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If I have employees who are being tested or have confirmed COVID-19, when can they return to work?

Refer to Curi’s Updated COVID-19 Process flowchart for Employee exposure or Infection.

The following are the CDC criteria for determining when COVID Infected Health Care Providers (HCP) can return to work. After returning to work, HCPs should self-monitor for symptoms and seek re-evaluation from occupational health if symptoms recur or worsen.

HCP with mild to moderate illness who are not  moderately to severely immunocompromised:

  • At least 7 days if a negative antigen or nucleic acid amplification test (NAAT) is obtained within 48 hours prior to returning to work (or 10 days if testing is not performed or if a positive test at day 5-7) have passed since symptoms first appeared, and
  • At least 24 hours have passed since last fever without the use of fever-reducing medications, and
  • Symptoms (e.g., cough, shortness of breath) have improved.

HCP who were asymptomatic throughout their infection and are not moderately to severely immunocompromised:

  • At least 7 days if a negative antigen or NAAT is obtained within 48 hours prior to returning to work (or 10 days if testing is not performed or a positive test at day 5-7) have passed since the date of their first positive viral test.

HCP with severe to critical illness and are not moderately to severely immunocompromised:

  • In general, when 20 days have passed since symptoms first appeared, and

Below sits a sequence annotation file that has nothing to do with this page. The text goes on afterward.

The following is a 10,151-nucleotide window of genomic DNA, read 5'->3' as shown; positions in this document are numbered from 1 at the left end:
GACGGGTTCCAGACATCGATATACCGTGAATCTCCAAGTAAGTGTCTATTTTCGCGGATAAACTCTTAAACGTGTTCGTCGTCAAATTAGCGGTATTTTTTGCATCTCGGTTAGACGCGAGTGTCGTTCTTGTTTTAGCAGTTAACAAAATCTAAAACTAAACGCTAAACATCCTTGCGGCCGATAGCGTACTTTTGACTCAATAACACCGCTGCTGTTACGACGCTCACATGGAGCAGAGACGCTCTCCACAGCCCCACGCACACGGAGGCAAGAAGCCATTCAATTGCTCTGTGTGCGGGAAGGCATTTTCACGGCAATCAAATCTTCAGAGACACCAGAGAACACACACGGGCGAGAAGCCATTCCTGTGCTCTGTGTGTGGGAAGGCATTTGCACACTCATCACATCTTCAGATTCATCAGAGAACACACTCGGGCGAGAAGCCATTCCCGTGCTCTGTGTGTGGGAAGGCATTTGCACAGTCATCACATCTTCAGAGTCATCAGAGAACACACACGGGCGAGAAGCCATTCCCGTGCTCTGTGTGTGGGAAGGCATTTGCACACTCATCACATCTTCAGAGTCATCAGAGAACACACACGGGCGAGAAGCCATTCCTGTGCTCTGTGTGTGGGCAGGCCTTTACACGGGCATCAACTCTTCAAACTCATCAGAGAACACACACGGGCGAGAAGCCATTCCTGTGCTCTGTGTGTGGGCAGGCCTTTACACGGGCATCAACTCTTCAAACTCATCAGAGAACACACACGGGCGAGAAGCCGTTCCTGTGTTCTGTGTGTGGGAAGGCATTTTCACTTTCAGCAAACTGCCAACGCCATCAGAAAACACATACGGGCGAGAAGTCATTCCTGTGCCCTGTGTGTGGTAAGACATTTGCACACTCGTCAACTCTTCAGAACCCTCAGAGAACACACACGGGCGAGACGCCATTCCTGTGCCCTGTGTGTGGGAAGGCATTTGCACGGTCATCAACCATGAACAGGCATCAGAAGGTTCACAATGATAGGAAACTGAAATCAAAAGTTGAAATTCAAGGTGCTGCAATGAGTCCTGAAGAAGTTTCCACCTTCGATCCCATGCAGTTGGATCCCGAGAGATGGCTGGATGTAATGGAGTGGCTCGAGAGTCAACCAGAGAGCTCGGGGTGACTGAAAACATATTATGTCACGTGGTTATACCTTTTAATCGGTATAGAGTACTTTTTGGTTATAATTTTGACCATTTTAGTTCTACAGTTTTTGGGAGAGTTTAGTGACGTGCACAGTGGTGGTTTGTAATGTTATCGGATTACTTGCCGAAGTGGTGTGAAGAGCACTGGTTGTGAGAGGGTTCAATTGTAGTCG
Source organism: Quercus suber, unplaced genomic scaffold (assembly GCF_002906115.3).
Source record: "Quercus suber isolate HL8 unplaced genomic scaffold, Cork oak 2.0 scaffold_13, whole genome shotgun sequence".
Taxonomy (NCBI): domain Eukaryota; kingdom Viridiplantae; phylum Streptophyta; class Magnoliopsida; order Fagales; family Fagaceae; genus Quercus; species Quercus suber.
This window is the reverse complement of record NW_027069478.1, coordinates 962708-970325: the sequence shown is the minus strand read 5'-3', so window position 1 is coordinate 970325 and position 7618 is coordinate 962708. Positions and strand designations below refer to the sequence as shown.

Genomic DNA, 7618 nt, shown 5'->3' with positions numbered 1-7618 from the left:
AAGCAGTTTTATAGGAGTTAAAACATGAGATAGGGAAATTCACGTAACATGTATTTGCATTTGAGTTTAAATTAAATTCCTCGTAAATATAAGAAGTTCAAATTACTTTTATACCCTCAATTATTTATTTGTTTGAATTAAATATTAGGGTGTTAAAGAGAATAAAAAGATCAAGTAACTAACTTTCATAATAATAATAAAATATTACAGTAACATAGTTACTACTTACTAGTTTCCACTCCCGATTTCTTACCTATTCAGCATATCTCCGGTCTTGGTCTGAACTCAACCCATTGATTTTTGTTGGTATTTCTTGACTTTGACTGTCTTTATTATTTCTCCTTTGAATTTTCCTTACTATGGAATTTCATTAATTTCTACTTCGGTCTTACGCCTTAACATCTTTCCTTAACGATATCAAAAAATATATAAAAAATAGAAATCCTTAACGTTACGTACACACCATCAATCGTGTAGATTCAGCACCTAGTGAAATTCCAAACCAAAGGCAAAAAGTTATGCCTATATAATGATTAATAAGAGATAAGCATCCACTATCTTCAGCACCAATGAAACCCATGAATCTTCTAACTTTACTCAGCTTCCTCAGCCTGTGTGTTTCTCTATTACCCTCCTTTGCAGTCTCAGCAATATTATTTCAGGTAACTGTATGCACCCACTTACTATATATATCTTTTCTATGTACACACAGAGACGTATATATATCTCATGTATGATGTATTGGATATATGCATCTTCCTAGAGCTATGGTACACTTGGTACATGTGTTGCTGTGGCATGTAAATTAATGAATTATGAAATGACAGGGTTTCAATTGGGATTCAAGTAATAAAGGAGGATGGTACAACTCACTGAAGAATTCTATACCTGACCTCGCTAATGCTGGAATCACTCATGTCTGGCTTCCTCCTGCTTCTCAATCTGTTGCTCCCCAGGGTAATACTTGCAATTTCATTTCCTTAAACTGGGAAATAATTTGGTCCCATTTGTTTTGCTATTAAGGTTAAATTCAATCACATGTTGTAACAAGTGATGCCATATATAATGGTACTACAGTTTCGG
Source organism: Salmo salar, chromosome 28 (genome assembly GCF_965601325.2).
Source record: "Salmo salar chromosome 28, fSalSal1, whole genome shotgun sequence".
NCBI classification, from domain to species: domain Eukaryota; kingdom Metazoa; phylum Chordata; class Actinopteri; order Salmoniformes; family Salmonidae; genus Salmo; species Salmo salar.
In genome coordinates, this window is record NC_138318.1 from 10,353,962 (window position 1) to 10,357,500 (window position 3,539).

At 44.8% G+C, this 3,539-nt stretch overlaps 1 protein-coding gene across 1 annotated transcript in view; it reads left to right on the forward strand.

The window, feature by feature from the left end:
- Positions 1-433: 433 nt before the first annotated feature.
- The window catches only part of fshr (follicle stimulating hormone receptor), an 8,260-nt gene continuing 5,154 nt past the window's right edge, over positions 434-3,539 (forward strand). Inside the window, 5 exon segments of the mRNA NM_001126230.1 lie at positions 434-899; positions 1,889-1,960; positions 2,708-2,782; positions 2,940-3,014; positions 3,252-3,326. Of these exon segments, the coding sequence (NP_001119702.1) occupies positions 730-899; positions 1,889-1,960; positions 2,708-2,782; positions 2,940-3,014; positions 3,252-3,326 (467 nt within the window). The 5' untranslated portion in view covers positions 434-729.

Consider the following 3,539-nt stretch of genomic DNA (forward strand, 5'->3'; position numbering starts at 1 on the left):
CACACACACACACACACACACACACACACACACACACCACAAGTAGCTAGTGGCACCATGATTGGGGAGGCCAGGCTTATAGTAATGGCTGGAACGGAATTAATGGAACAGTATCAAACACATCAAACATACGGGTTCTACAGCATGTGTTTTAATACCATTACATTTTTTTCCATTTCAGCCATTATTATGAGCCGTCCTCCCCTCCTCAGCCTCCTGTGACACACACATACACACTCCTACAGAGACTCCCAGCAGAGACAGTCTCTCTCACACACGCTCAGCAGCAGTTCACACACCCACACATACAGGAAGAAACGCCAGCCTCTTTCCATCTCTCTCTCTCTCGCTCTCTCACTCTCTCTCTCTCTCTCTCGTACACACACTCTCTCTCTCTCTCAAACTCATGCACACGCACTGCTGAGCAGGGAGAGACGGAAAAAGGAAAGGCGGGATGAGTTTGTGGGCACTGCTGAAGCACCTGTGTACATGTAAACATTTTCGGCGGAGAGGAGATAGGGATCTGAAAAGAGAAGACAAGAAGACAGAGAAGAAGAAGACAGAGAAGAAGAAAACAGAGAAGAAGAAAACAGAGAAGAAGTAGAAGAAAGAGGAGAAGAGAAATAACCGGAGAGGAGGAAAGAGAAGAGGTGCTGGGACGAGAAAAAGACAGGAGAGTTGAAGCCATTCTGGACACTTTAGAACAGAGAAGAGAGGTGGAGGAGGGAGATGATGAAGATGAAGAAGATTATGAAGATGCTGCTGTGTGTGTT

• At least 24 hours have passed since last fever without the use of fever-reducing medications, and
  • Symptoms (e.g., cough, shortness of breath) have improved.
  • The test-based strategy as described for moderately to severely immunocompromised HCP below can be used to inform the duration of isolation.

HCP who are moderately to severely immunocompromised may produce replication-competent virus beyond 20 days after symptom onset or, for those who were asymptomatic throughout their infection, the date of their first positive viral test.

  • Use of a test-based strategy and consultation with an infectious disease specialist or other expert and an occupational health specialist is recommended to determine when these HCP may return to work.

 

The criteria for the test-based strategy are:

HCP who are symptomatic:

  • Resolution of fever without the use of fever-reducing medications, and
  • Improvement in symptoms (e.g., cough, shortness of breath), and
  • Results are negative from at least two consecutive respiratory specimens collected ≥24 hours apart (total of two negative specimens) tested using an antigen test or NAAT.

HCP who are not symptomatic:

  • Results are negative from at least two consecutive respiratory specimens collected ≥24 hours apart (total of two negative specimens) tested using an antigen test or NAAT.

 

Covid 19
All Curi recommendations are based on current CDC criteria at the time of publication. CDC guidance for SARS-CoV-2 infection may, or may not, be adopted by state and local health departments to respond to rapidly changing local circumstances. Providers should always check with their local health department to see if the CDC’s guidance on any given topic has been modified (particularly if more restrictive) from the CDC’s recommended guidelines. Follow this link https://www.cdc.gov/publichealthgateway/healthdirectories/index.html for contact information to your state/local health department. If local recommendations vary from those of the CDC, and you are unsure what recommendations to follow, then it is safer to follow the more restrictive guidelines/recommendations.